W3C home > Mailing lists > Public > www-style@w3.org > July 2014

Re: [Proposal] A property selector

From: Michaël Rouges <michael.rouges@gmail.com>
Date: Wed, 23 Jul 2014 20:33:05 +0200
Message-ID: <CAMNVKQFPK6ftdCbWZ7Vq5p_eNjk_zwFNWEhqo6=6qwNxquH_Vw@mail.gmail.com>
To: "Tab Atkins Jr." <jackalmage@gmail.com>
Cc: www-style list <www-style@w3.org>
Hi Tab,

Thank you much for this answer.

The overloading seems to be a bad idea, yeah.

But why not a selector that can't set a property that's used in the selector
NOR in the declaration block? :)

Michaël Rouges - https://github.com/Lcfvs - @Lcfvs


2014-07-23 20:20 GMT+02:00 Tab Atkins Jr. <jackalmage@gmail.com>:

> On Wed, Jul 23, 2014 at 10:49 AM, Michaël Rouges
> <michael.rouges@gmail.com> wrote:
> > Hi all,
> >
> > At work, I found a funny and usefull idea missing in CSS.
> >
> > I'm surely not the first, maybe proposed or planned but, if not...
> >
> > The goal is to have a selector that matches on CSS properties (or
> property
> > values).
> >
> > It usefull to make custom stylesheets (like one by user, overloading a
> > default stylesheet), to easily add/change some properties on a lot of
> > elements with common property/properties.
> >
> > But where is all his power is in Javascript, since it allows to do much
> more
> > than add style! :P
> >
> > I let you to think on its capabilities and on a syntax proposal. ;)
>
> Unfortunately, this isn't possible to do.  It suffers from basic
> circularity problems.  For example:
>
> div {
>   display: block;
> }
> div:property(display:block) {
>   display: inline;
> }
>
> Since the first rule sets the div to display:block, then this selector
> will match and set it to display:inline in the second rule.  But that
> means the selector doesn't match anymore, so it goes back to being
> display:block.  But that means the selector matches again, so it goes
> back to being display:inline. Etc.
>
> Many people then try to avoid this by saying you can't set a property
> that's used in the selector, so the above would be invalid and safe.
> But that doesn't actually stop the problem:
>
> div {
>   display: block;
>   color: black;
> }
> div:property(display:block) {
>   color: red;
> }
> div:property(color:red) {
>   display: inline;
> }
>
> This has the same problem, just with a larger loop. If it's block, it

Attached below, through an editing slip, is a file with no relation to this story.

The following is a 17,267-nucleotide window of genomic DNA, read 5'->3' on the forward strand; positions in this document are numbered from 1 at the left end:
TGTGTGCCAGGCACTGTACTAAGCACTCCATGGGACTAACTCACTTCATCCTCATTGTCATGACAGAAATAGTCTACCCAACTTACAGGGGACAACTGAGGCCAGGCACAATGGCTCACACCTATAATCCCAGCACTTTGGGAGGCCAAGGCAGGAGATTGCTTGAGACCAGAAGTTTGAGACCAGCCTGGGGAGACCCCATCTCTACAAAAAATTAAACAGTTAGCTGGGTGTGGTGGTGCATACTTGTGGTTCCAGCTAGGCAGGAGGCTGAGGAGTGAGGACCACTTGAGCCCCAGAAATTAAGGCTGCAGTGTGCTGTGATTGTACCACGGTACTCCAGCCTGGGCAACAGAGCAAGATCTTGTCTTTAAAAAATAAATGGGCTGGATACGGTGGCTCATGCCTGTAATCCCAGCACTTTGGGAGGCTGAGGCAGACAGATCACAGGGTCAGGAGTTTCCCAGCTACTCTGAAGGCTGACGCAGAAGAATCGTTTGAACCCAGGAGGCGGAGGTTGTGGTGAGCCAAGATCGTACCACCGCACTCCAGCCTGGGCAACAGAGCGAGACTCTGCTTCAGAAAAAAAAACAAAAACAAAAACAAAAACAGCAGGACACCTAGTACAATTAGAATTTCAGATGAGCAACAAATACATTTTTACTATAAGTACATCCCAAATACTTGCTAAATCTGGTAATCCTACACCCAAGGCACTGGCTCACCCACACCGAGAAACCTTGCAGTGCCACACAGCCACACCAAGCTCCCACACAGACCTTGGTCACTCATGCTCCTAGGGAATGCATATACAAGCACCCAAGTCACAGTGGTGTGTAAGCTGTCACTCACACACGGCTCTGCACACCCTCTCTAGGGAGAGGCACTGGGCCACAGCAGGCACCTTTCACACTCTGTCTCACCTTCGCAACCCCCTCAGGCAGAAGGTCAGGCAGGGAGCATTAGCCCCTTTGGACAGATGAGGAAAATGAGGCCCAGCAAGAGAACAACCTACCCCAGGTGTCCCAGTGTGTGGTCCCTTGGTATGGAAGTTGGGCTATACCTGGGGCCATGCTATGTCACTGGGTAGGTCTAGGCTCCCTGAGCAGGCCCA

> turns red. If its red, it becomes an inline. But as an inline, it's no
> longer a block, so it's no longer red. But if it's no longer red, it's
> back to being a block. But that means it's red... etc.  You can have
> an arbitrarily-long chain of selectors and values that participate in
> a loop like this, and you can't even detect the loop statically,
> because you need to apply the rules to a document to see which rules
> combine on a single element.
>
> I have a proposal for solving this in more limited cases
> <https://tabatkins.github.io/specs/css-toggle-states/#checked-problems>,
> but that won't work here, since it would add *all* properties the list
> of selector-affecting properties, preventing you from using any
> properties at all in a rule containing a :property() selector.  This
> obviously isn't very useful for CSS. ^_^
>
> That said, there are use-cases for making it easier for *JS* to figure
> out what elements have what properties, such as using custom
> properties <http://dev.w3.org/csswg/css-variables/#defining-variables>
> and using JS to actually make them have an effect.  I plan to figure
> out something for this in the nearish future, so keep an eye out for
> either a Level 2 of Variables, or an update to the Extensions spec
> <http://dev.w3.org/csswg/css-extensions/> covering more advanced
> custom properties handling.
>
> ~TJ
>
Received on Wednesday, 23 July 2014 18:33:33 UTC

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